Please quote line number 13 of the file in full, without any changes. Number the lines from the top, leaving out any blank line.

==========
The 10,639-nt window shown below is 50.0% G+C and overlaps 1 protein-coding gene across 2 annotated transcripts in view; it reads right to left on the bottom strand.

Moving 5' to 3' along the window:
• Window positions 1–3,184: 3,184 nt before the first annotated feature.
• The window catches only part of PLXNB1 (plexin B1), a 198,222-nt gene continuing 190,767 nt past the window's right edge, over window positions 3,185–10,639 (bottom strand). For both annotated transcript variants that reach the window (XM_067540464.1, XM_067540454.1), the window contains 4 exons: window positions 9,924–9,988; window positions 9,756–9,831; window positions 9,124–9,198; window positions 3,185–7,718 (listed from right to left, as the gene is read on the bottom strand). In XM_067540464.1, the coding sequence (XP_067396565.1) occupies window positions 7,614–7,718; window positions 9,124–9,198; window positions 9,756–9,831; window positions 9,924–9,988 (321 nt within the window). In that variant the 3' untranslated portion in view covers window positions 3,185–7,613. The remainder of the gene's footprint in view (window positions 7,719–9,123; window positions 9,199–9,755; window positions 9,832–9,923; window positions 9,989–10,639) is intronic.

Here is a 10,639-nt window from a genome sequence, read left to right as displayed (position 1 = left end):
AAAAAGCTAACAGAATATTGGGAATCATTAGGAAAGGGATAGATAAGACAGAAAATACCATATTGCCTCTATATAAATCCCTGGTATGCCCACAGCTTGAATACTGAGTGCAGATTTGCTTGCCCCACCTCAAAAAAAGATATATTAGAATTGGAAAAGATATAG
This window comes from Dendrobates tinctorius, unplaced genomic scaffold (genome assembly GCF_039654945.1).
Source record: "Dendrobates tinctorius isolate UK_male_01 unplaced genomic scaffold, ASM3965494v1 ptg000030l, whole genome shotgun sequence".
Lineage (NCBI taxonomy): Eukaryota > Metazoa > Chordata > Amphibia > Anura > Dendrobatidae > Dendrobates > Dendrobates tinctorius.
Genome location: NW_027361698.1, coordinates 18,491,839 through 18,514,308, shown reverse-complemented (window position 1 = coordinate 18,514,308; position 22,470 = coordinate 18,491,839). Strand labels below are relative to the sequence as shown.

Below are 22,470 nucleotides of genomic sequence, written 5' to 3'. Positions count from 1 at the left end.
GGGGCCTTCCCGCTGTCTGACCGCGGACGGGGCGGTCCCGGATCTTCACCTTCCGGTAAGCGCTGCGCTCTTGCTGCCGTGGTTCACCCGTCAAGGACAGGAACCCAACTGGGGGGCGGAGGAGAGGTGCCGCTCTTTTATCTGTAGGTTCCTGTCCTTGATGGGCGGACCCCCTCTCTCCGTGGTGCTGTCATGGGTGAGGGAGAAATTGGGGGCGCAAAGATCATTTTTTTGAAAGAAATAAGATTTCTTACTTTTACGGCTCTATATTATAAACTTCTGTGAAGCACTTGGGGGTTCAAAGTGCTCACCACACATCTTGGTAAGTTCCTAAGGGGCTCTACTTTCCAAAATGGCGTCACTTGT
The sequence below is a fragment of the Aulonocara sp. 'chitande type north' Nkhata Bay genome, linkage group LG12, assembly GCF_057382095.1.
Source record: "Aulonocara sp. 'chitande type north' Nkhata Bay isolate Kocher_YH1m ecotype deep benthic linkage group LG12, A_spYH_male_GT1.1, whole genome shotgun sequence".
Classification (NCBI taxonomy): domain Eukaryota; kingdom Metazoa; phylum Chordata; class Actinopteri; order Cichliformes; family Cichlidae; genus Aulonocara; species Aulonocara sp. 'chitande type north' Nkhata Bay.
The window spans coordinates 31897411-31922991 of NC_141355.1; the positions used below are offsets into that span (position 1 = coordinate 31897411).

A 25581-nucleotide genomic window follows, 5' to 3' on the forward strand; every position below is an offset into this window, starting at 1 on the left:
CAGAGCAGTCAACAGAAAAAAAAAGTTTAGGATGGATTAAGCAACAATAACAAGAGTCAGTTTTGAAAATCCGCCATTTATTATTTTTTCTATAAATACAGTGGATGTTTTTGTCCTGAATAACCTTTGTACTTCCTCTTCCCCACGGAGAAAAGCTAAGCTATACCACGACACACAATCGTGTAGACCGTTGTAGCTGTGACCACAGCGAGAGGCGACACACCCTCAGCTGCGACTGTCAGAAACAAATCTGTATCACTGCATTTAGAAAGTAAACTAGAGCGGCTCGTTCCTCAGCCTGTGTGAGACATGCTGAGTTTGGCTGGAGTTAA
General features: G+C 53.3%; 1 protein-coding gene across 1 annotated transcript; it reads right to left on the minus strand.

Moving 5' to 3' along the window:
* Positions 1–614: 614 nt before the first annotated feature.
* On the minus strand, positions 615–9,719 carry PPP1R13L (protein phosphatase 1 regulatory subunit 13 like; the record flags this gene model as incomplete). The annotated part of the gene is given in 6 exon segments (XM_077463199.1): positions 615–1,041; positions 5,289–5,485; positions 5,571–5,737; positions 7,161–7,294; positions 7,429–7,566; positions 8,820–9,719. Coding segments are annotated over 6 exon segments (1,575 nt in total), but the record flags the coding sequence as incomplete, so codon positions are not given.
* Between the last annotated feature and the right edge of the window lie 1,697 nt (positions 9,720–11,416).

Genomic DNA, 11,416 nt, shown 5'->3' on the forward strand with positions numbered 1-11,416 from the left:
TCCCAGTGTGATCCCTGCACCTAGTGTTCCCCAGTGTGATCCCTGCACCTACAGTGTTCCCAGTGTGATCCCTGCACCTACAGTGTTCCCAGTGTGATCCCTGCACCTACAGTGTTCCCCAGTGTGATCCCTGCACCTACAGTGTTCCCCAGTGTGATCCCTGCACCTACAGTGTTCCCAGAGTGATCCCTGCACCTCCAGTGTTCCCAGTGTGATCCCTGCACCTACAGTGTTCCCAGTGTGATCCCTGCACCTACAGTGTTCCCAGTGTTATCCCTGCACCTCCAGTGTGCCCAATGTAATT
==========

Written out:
The sequence below is a fragment of the Aulonocara sp. 'chitande type north' Nkhata Bay genome, linkage group LG12, assembly GCF_057382095.1.